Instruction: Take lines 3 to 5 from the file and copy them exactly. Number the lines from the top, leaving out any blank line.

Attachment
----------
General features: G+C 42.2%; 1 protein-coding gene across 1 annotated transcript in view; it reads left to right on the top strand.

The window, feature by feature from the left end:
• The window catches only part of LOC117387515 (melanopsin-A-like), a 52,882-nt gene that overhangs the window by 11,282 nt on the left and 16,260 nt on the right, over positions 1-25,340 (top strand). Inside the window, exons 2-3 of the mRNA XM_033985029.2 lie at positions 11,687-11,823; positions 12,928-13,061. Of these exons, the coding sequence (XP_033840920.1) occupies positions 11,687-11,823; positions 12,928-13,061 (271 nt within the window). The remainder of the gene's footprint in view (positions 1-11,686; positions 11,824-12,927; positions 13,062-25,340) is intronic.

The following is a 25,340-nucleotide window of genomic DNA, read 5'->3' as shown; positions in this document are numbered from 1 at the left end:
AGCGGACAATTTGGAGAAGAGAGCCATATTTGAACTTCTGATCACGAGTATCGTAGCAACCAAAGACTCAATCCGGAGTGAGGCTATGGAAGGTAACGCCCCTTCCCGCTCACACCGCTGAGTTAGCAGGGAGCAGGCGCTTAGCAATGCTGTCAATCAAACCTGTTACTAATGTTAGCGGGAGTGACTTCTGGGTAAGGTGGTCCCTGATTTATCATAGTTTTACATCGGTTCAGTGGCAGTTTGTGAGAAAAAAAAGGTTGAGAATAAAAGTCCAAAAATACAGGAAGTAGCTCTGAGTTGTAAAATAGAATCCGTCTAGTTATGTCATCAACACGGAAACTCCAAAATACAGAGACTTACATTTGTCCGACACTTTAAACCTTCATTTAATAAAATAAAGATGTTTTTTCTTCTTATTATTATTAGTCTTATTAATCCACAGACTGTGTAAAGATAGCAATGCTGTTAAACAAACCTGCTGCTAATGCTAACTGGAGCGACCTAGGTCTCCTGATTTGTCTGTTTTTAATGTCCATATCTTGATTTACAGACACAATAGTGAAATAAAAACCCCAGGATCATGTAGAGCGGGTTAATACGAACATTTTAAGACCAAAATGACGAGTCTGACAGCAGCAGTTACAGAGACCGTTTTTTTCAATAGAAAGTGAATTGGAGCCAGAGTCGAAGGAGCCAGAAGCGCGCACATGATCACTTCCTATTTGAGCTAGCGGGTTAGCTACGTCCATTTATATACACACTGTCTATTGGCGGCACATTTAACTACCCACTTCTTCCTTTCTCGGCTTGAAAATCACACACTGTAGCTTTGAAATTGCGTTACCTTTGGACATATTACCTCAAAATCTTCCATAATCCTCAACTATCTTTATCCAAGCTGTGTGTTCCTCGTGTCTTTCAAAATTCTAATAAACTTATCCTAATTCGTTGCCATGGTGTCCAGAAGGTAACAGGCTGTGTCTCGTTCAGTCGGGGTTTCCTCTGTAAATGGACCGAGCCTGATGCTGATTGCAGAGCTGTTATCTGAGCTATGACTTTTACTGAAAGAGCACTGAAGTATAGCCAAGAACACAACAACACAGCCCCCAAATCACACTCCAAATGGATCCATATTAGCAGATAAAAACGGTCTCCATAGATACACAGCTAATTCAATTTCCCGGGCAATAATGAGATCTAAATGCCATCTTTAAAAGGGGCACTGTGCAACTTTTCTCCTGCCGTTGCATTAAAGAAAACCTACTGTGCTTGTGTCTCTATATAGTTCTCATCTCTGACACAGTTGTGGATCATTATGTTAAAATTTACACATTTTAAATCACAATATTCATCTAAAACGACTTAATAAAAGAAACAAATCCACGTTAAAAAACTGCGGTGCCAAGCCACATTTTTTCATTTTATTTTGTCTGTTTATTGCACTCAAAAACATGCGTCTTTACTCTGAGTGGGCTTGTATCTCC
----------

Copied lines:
• The window catches only part of LOC117387515 (melanopsin-A-like), a 52,882-nt gene that overhangs the window by 11,282 nt on the left and 16,260 nt on the right, over positions 1-25,340 (top strand). Inside the window, exons 2-3 of the mRNA XM_033985029.2 lie at positions 11,687-11,823; positions 12,928-13,061. Of these exons, the coding sequence (XP_033840920.1) occupies positions 11,687-11,823; positions 12,928-13,061 (271 nt within the window). The remainder of the gene's footprint in view (positions 1-11,686; positions 11,824-12,927; positions 13,062-25,340) is intronic.

The following is a 25,340-nucleotide window of genomic DNA, read 5'->3' as shown; positions in this document are numbered from 1 at the left end:
AGCGGACAATTTGGAGAAGAGAGCCATATTTGAACTTCTGATCACGAGTATCGTAGCAACCAAAGACTCAATCCGGAGTGAGGCTATGGAAGGTAACGCCCCTTCCCGCTCACACCGCTGAGTTAGCAGGGAGCAGGCGCTTAGCAATGCTGTCAATCAAACCTGTTACTAATGTTAGCGGGAGTGACTTCTGGGTAAGGTGGTCCCTGATTTATCATAGTTTTACATCGGTTCAGTGGCAGTTTGTGAGAAAAAAAAGGTTGAGAATAAAAGTCCAAAAATACAGGAAGTAGCTCTGAGTTGTAAAATAGAATCCGTCTAGTTATGTCATCAACACGGAAACTCCAAAATACAGAGACTTACATTTGTCCGACACTTTAAACCTTCATTTAATAAAATAAAGATGTTTTTTCTTCTTATTATTATTAGTCTTATTAATCCACAGACTGTGTAAAGATAGCAATGCTGTTAAACAAACCTGCTGCTAATGCTAACTGGAGCGACCTAGGTCTCCTGATTTGTCTGTTTTTAATGTCCATATCTTGATTTACAGACACAATAGTGAAATAAAAACCCCAGGATCATGTAGAGCGGGTTAATACGAACATTTTAAGACCAAAATGACGAGTCTGACAGCAGCAGTTACAGAGACCGTTTTTTTCAATAGAAAGTGAATTGGAGCCAGAGTCGAAGGAGCCAGAAGCGCGCACATGATCACTTCCTATTTGAGCTAGCGGGTTAGCTACGTCCATTTATATACACACTGTCTATTGGCGGCACATTTAACTACCCACTTCTTCCTTTCTCGGCTTGAAAATCACACACTGTAGCTTTGAAATTGCGTTACCTTTGGACATATTACCTCAAAATCTTCCATAATCCTCAACTATCTTTATCCAAGCTGTGTGTTCCTCGTGTCTTTCAAAATTCTAATAAACTTATCCTAATTCGTTGCCATGGTGTCCAGAAGGTAACAGGCTGTGTCTCGTTCAGTCGGGGTTTCCTCTGTAAATGGACCGAGCCTGATGCTGATTGCAGAGCTGTTATCTGAGCTATGACTTTTACTGAAAGAGCACTGAAGTATAGCCAAGAACACAACAACACAGCCCCCAAATCACACTCCAAATGGATCCATATTAGCAGATAAAAACGGTCTCCATAGATACACAGCTAATTCAATTTCCCGGGCAATAATGAGATCTAAATGCCATCTTTAAAAGGGGCACTGTGCAACTTTTCTCCTGCCGTTGCATTAAAGAAAACCTACTGTGCTTGTGTCTCTATATAGTTCTCATCTCTGACACAGTTGTGGATCATTATGTTAAAATTTACACATTTTAAATCACAATATTCATCTAAAACGACTTAATAAAAGAAACAAATCCACGTTAAAAAACTGCGGTGCCAAGCCACATTTTTTCATTTTATTTTGTCTGTTTATTGCACTCAAAAACATGCGTCTTTACTCTGAGTGGGCTTGTATCTCC